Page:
By Kirsten Weir
The Monitor on Psychology
September 2016, Vol 47, No. 8
Print version: page 42
Here is an excerpt:
"As young as you can test them, babies like good guys and don't like bad guys," Bloom says. "This suggests some sort of nascent moral understanding very early on."
Bloom likens that understanding to the building blocks of human language. "There's some evidence we start with rudimentary language capacity, but languages across the world differ in all sorts of ways," he says. "Obviously, culture matters."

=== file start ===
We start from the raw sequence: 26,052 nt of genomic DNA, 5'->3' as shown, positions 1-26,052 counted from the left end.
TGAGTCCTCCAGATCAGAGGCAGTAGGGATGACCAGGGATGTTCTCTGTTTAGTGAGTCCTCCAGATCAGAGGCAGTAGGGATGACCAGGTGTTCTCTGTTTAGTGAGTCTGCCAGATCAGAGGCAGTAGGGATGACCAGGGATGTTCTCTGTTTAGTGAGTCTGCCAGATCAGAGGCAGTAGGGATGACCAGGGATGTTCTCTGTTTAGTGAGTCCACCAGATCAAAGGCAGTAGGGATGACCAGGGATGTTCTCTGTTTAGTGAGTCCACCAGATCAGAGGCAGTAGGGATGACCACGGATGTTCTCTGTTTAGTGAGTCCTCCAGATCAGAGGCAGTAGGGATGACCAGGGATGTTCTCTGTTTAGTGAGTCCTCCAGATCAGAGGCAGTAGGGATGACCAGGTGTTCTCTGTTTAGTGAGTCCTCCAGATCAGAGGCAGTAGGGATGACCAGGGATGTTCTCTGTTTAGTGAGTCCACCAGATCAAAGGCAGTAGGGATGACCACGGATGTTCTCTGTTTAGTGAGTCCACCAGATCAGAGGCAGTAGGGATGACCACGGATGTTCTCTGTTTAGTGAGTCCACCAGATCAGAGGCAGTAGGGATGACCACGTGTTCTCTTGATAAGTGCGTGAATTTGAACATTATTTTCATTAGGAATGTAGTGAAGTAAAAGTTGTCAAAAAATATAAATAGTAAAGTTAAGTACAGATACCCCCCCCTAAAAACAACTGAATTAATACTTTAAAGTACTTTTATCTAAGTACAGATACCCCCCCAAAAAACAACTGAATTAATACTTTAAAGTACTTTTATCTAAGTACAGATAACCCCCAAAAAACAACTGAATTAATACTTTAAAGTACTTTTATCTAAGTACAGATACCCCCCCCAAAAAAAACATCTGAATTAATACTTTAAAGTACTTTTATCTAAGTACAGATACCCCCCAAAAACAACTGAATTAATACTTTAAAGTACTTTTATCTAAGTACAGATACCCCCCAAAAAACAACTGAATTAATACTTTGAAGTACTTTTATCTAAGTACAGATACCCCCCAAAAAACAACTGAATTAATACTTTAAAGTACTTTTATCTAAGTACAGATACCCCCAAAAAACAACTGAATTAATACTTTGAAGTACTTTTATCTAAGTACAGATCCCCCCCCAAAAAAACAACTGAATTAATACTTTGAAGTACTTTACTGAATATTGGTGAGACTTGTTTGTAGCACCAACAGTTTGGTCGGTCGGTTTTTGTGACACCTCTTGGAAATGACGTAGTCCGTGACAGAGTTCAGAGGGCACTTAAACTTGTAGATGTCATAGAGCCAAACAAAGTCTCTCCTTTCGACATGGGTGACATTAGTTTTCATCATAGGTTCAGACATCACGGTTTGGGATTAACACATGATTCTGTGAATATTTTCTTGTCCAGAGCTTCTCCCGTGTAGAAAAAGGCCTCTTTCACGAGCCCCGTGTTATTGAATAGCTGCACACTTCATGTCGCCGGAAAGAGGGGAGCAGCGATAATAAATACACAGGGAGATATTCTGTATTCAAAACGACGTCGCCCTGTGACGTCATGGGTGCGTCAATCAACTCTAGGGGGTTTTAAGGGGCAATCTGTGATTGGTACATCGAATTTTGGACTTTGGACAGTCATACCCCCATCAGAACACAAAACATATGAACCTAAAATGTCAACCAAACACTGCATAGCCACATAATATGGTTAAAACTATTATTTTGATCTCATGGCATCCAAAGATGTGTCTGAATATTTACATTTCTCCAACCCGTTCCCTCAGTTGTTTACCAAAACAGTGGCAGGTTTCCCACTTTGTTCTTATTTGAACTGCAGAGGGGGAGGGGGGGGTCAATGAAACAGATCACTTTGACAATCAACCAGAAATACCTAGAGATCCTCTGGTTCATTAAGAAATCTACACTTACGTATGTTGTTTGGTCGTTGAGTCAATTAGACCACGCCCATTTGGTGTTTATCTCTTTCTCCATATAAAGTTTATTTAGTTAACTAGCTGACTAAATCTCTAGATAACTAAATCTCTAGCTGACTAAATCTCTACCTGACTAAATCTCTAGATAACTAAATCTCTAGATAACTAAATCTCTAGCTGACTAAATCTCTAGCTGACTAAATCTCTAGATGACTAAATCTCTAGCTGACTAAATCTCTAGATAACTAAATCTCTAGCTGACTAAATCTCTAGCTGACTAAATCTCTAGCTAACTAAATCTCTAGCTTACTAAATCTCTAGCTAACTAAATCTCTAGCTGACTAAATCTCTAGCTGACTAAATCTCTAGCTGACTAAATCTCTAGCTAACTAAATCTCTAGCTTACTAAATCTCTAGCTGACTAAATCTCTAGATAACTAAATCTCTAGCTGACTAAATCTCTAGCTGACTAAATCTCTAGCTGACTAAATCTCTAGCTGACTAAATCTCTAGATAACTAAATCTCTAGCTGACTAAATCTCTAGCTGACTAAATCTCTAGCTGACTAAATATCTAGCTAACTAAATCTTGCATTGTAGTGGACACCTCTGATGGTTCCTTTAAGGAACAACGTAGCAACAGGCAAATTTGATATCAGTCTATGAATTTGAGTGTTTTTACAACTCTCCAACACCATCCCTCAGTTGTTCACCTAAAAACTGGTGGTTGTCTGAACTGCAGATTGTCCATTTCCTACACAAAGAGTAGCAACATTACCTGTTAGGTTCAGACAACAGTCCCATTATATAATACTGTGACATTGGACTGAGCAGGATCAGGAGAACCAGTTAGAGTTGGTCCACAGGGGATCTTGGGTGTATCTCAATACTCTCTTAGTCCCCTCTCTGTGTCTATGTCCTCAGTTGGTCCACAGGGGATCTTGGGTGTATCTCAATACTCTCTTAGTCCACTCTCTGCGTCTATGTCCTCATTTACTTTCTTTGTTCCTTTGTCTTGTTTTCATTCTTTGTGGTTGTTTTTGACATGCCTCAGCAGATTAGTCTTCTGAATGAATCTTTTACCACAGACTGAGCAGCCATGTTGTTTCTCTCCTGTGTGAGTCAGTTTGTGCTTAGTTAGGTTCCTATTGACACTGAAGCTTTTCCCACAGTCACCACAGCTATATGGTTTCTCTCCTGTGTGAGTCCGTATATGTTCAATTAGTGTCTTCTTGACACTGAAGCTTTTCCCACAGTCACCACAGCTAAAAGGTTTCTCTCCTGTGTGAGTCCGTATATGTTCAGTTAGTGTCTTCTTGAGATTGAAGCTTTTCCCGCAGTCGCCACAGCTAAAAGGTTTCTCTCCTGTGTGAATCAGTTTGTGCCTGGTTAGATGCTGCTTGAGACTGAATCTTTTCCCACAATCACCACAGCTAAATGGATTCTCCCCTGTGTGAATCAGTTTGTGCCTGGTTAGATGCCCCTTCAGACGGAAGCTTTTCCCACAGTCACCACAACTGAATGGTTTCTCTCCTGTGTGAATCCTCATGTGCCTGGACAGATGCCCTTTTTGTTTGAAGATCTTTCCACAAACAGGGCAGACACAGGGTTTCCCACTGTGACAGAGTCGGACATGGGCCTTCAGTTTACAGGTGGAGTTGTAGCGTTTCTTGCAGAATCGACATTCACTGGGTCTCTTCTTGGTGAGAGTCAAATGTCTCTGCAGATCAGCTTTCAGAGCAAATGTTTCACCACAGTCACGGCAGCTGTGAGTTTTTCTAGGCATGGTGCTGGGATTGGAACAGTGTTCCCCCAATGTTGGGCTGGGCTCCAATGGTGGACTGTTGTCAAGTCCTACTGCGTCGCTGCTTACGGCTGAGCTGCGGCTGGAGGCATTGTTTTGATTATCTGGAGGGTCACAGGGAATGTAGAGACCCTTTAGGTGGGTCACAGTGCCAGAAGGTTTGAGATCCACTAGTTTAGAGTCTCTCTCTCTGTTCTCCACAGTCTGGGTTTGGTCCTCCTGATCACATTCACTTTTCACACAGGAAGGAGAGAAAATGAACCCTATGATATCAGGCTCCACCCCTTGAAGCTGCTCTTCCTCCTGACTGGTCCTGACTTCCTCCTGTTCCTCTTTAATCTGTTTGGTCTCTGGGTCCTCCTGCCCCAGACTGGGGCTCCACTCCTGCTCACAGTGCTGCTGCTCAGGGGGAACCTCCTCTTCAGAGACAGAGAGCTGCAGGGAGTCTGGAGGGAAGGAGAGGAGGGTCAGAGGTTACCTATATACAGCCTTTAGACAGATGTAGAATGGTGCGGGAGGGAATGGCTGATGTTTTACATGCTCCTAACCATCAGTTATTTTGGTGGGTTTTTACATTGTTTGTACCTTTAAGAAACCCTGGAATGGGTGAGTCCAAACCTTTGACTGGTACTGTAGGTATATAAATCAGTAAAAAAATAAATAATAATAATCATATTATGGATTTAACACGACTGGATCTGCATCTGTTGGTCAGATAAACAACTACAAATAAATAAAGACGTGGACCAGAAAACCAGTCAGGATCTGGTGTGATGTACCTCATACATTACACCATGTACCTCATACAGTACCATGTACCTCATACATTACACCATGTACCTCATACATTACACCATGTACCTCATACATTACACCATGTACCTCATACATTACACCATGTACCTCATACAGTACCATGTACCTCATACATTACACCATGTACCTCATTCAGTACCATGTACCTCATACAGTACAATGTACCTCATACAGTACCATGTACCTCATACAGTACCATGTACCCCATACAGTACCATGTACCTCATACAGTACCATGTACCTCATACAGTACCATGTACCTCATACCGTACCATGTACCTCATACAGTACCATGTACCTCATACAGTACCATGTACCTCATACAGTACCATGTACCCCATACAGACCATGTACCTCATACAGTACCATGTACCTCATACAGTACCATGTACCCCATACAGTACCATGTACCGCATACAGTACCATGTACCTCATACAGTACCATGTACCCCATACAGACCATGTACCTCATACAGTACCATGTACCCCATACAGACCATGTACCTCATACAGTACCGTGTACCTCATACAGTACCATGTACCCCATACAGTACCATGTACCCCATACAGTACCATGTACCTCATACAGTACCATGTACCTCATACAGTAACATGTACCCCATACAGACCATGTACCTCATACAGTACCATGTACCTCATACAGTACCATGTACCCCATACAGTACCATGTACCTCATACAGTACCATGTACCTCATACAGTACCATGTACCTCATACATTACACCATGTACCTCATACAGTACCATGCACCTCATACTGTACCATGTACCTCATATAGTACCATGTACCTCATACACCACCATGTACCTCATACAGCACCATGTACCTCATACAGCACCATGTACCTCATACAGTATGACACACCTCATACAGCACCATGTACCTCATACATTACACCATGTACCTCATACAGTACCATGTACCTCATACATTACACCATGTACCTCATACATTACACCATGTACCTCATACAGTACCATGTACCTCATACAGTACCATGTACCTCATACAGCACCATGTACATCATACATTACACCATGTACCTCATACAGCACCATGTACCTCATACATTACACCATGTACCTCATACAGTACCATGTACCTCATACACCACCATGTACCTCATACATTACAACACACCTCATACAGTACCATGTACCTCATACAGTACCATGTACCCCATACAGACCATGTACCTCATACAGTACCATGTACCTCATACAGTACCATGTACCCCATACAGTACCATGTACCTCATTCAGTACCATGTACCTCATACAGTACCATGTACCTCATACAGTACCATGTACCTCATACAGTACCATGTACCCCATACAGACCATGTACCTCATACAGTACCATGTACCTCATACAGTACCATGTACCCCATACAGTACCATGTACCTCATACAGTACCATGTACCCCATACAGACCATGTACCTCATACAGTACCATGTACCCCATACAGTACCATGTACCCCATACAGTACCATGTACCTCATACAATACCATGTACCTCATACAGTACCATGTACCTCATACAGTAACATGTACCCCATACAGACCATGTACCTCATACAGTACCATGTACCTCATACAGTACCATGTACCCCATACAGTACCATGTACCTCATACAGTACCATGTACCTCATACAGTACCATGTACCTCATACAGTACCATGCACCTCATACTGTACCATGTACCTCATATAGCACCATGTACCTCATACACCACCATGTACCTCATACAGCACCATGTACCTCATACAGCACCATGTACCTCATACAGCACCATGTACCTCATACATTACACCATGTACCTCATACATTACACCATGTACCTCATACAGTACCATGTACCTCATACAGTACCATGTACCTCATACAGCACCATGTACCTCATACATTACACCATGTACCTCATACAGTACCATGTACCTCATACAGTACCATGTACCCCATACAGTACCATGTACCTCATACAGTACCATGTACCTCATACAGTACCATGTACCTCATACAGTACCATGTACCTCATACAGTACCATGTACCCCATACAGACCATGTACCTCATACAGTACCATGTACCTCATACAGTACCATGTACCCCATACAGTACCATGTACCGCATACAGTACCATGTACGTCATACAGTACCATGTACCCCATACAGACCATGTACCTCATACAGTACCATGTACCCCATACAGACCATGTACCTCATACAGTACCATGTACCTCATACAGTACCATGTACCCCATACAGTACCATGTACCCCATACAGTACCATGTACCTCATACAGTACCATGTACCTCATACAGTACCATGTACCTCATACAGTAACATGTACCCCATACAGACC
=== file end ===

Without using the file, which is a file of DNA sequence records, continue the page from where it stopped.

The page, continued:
Other psychologists, meanwhile, have tried to understand why morality varies from culture to culture, while retaining some common themes. Haidt's moral foundations theory proposes that there are at least six (and likely more) systems that provide a foundation of morality: care/harm; fairness/cheating; loyalty/betrayal; authority/subversion; sanctity/degradation; and liberty/oppression.
The article is here.